Skip To Content

Location-allocation analysis layer

What is Location-Allocation?

Location is often considered the most important factor leading to the success of a private- or public-sector organization. Private-sector organizations can profit from a good location, whether a small coffee shop with a local clientele or a multinational network of factories with distribution centers and a worldwide chain of retail outlets. Location can help keep fixed and overhead costs low and accessibility high. Public-sector facilities, such as schools, hospitals, libraries, fire stations, and emergency response services (ERS) centers, can provide high-quality service to the community at a low cost when a good location is chosen.

Choosing the best fire station facilities

Given facilities that provide goods and services and a set of demand points that consume them, the goal of location-allocation is to locate the facilities in a way that supplies the demand points most efficiently. As the name suggests, location-allocation is a twofold problem that simultaneously locates facilities and allocates demand points to the facilities.

Initially, it may appear that all location-allocation analyses solve the same problem, but the best location is not the same for all types of facilities. For instance, the best location for an ERS center is different than the best location for a manufacturing plant. The next two examples demonstrate how the goals of location-allocation problems vary according to the type of facility being located.

Example 1: Locating an ERS center

When someone calls for an ambulance, we trust it will come to their aid almost instantly; the emergency response time depends considerably on the distance between the ambulance and the patient. Typically, the goal for determining the best sites for ERS centers is to make it possible for ambulances to reach the most people within a defined time frame. The specific question may be: Where should three ERS facilities be placed so the greatest number of people in the community can be reached within four minutes?

Example 2: Locating a manufacturing plant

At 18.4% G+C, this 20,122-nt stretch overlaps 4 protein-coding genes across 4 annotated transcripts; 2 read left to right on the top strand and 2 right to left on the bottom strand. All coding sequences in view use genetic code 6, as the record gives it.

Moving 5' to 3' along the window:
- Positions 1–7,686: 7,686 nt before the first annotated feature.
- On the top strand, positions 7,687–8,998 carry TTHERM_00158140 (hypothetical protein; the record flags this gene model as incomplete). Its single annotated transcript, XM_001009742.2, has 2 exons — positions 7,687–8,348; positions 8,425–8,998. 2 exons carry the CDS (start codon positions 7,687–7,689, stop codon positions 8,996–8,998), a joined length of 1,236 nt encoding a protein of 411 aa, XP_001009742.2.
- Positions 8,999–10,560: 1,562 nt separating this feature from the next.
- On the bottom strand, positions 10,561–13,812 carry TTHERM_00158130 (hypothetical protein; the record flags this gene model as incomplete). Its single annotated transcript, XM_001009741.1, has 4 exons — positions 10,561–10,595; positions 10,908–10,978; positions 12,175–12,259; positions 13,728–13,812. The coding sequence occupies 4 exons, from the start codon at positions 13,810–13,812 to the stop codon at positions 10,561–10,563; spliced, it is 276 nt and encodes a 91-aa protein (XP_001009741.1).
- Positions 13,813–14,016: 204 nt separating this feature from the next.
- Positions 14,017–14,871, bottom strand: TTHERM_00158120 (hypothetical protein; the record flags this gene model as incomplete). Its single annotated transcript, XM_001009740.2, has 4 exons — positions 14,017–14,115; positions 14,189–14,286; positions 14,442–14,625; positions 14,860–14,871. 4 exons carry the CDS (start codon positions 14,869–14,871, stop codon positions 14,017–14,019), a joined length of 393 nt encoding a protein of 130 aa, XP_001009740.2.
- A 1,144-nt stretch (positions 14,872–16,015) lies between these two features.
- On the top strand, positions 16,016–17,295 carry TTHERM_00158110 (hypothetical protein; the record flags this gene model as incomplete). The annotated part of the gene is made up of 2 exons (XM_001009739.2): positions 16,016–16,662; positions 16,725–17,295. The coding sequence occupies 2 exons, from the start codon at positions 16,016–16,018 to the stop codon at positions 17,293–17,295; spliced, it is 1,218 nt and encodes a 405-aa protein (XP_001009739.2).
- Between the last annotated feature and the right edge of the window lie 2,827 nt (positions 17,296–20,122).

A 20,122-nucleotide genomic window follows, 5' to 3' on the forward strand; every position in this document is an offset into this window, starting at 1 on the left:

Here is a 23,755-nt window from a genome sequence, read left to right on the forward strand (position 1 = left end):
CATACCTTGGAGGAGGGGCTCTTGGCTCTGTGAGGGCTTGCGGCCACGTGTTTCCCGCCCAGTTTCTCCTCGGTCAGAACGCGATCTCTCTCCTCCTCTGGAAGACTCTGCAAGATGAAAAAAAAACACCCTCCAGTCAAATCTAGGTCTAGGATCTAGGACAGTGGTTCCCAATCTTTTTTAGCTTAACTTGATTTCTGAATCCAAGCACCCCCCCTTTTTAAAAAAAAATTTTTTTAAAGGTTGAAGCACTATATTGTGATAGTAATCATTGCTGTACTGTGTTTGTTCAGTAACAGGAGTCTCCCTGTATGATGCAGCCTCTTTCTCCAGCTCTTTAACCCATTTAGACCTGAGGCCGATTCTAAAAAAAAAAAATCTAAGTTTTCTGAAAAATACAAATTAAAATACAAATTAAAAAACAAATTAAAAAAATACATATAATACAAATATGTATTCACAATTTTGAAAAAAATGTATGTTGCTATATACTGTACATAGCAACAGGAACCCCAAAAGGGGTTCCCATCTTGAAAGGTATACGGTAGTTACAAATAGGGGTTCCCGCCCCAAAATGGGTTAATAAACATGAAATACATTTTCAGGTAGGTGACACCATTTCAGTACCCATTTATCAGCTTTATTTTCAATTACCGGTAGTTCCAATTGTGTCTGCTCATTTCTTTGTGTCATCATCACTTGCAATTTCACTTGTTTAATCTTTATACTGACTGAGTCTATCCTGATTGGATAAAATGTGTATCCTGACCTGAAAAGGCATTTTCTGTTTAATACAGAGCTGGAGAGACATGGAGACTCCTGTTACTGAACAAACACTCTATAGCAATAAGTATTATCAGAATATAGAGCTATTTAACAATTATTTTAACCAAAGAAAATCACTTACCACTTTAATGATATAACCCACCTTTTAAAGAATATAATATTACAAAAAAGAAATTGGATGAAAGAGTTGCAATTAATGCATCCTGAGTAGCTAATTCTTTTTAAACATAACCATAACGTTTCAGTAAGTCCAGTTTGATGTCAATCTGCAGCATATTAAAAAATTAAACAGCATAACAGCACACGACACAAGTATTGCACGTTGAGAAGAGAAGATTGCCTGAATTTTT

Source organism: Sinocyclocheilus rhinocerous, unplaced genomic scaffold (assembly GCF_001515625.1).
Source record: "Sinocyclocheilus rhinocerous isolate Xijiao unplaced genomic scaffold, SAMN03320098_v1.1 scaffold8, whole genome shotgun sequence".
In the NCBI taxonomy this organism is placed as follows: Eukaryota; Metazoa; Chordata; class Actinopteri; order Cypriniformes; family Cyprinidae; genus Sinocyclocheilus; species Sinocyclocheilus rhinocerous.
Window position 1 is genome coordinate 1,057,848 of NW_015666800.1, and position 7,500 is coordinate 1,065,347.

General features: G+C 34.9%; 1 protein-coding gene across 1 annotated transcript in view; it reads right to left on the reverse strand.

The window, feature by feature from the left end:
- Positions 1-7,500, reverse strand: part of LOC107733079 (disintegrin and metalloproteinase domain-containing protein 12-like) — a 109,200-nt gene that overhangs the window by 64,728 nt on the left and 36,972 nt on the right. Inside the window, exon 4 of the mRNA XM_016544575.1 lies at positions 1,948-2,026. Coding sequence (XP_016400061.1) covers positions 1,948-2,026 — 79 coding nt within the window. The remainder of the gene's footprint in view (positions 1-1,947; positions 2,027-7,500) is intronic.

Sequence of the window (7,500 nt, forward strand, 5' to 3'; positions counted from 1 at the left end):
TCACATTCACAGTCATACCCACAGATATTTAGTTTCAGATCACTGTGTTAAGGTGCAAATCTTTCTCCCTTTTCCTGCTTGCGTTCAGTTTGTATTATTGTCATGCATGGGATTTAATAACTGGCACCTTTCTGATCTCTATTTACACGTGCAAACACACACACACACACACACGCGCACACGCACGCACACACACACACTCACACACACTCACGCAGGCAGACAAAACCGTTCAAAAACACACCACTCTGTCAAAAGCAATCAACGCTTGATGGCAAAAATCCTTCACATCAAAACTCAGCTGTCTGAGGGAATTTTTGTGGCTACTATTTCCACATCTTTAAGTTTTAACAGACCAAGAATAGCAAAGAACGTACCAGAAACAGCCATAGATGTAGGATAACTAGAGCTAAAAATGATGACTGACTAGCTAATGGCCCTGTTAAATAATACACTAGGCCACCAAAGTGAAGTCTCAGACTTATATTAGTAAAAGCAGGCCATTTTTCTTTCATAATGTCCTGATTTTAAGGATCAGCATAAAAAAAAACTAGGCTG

Many retail outlets receive their goods from manufacturing plants. Whether producing automobiles, appliances, or packaged food, a manufacturing plant can spend a large percentage of its budget on transportation. Location-allocation can answer the following question: Where should the manufacturing plant be located to minimize overall transportation costs?

Location-allocation problem types

Location-Allocation analysis layer offers seven different problem types to answer specific kinds of questions, including questions like those posed in the two examples above. The seven problem types are the following:

  • Minimize Weighted Impedance (P-Median)
  • Maximize Coverage
  • Maximize Coverage and Minimize Facilities
  • Maximize Attendance
  • Maximize Market Share
  • Target Market Share
  • Maximize Capacitated Coverage

The following describes the location allocation analysis layer, its analysis properties, and its feature classes.

Facilities feature class

This network analysis class stores the network locations used as the candidate locations from which the actual locations will be chosen from in location-allocation analyses.

When a new location-allocation analysis layer is created, the Facilities class is empty. It is populated only when network locations are added into it. A minimum of one facility and one demand point is necessary to solve the analysis.

Facilities: Input fields

Input fieldDescription

ObjectID

The system-managed ID field.

Shape

The geometry field indicating the geographic location of the network analysis object.

Name

The name of the network analysis object.

FacilityType

This property specifies whether the facility is a candidate, required, competitor, or chosen facility. It is constrained by a domain of values, which is referenced by the integer value in parentheses in the following list:

  • Candidate (0)—A candidate facility is a facility that may be part of the solution.
  • Required (1)—A required facility is a facility that must be part of the solution.
  • Competitor (2)—A competitor facility is specific to the Maximize Market Share and Target Market Share problem types. It is a facility that represents your rivals and will remove demand from the problem.
  • Chosen (3)—Once the location-allocation solver determines that a candidate facility is part of the solution, the solver changes the FacilityType value from Candidate to Chosen. If the FacilityType is set to Chosen before solving, the facility is treated as a candidate facility at solve time.

Weight

The relative weighting of the facility, which is used to rate the attractiveness, desirability, or bias of one facility compared to another.

For example, a value of 2.0 could capture the preference of customers who prefer, at a ratio of 2 to 1, shopping in one facility over another facility. Example factors that potentially affect facility weight include square footage, neighborhood, and age of the building. Weight values other than 1 are only honored by the Maximize Market Share and Target Market Share problem types.